Anti‐Federalists strenuously objected to this massive shift of military authority from the states to the national government, which they thought would leave individual states and their people vulnerable to the kind of oppression that was then common in Europe. Supporters of the proposed constitution responded that the new governmental structure had effective safeguards against capture by abusive politicians, and that Americans, unlike Europeans, would in any event be almost impossible for a despot to subdue because they were an armed people.
The 2nd Amendment was undoubtedly meant to respond to Anti‐Federalist fears. Together with the 2nd Amendment’s prefatory allusion to a well‐regulated militia, this consideration has led many courts and commentators to believe that the amendment guarantees a right of the states to maintain a military counterweight to the federal government. There are, however, far more powerful reasons in the text to interpret the amendment to guarantee individual citizens a private right to keep and bear arms. First, the 2nd Amendment protects a “right of the people.” Identical language is used in the 1st and 4th Amendments to refer to rights that indubitably belong to individuals, and the term the people is never used in the Constitution to refer to any government. Second, the 2nd Amendment’s prefatory phrase is grammatically absolute, and the operative clause is a command. Absolute phrases do not limit or qualify any word in an operative clause to which they are appended. If a dean announces, “The teacher being ill, class is cancelled,” the class is cancelled regardless of whether the teacher is actually ill. Third, the organized militia is and always has been a small subset of “the people.” Fourth, the “states’ right” interpretation implies that the 2nd Amendment silently repealed or amended two separate clauses of the original Constitution: a provision giving the federal government virtually plenary authority over the militia and a provision forbidding the states to keep troops without the consent of Congress. There is no evidence suggesting that anyone thought the 2nd Amendment would have this effect. Indeed, there is no evidence that anyone alive at the time of its framing thought that the 2nd Amendment protected a right of states rather than of individuals.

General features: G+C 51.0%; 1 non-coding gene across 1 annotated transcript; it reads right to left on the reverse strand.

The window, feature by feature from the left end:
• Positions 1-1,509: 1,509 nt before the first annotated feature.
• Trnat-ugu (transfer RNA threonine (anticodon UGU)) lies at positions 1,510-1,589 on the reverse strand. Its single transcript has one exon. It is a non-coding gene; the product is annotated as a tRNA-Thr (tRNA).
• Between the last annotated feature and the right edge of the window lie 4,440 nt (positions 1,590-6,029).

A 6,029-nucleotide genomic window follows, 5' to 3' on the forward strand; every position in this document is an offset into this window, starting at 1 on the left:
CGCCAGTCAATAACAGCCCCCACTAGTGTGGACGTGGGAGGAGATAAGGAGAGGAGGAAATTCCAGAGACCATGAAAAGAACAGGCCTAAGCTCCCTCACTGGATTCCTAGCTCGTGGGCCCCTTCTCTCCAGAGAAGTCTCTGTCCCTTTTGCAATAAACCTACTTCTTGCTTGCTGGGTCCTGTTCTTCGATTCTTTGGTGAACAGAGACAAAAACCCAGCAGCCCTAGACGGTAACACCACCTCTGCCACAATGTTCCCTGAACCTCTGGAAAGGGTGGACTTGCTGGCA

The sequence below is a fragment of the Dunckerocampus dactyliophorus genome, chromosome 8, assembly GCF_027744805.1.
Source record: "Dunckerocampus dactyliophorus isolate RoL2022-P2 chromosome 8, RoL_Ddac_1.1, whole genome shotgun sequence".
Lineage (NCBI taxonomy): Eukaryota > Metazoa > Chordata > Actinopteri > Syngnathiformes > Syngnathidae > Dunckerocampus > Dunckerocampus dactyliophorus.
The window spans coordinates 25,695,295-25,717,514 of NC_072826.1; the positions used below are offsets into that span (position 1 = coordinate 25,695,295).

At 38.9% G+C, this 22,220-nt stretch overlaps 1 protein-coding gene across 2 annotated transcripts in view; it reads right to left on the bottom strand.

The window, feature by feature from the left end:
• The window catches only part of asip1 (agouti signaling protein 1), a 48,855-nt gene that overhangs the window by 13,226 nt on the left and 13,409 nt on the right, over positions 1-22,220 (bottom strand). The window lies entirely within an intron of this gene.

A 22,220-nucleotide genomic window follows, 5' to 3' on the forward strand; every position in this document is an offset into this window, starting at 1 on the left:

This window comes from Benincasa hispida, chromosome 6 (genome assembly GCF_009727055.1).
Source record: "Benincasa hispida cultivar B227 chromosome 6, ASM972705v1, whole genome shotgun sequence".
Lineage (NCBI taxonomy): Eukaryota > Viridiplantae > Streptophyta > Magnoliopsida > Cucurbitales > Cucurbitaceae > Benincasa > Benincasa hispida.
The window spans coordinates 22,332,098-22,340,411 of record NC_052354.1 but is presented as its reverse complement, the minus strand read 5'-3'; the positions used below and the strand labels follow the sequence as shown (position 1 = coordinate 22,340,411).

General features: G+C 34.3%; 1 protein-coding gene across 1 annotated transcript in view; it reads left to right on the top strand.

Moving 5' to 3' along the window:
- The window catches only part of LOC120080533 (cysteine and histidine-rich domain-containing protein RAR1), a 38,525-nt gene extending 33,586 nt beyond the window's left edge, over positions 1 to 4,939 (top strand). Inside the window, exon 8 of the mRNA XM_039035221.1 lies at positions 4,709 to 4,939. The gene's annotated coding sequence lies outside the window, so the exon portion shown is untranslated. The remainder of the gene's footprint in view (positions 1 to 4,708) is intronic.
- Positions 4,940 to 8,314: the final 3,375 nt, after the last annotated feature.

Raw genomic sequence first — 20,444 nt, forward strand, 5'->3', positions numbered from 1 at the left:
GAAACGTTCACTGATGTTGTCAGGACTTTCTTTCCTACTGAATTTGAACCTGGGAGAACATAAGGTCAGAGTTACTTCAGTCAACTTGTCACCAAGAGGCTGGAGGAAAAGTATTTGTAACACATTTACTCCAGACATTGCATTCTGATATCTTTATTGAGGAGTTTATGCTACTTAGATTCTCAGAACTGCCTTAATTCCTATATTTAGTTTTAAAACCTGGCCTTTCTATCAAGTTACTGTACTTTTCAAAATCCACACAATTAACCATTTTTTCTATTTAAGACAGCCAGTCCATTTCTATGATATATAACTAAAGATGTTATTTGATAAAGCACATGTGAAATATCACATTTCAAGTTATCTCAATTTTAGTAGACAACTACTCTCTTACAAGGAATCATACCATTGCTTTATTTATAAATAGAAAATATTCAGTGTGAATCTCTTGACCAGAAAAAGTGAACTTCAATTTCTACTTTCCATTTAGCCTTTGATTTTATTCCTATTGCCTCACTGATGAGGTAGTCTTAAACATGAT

Like the rest of the Bill of Rights, the 2nd Amendment occasioned little controversy. Its effect was primarily to confirm that the original Constitution did not empower the new federal government to disarm the citizenry under the pretense of regulating the militia. What we think of as “gun control” today was a matter reserved to the state governments. Some states had provisions in their own constitutions protecting a right to arms and some did not, and the nature of weapons regulations varied from place to place. Adoption of the 2nd Amendment had no effect on the authority of state governments to make their own decisions about civilian access to guns.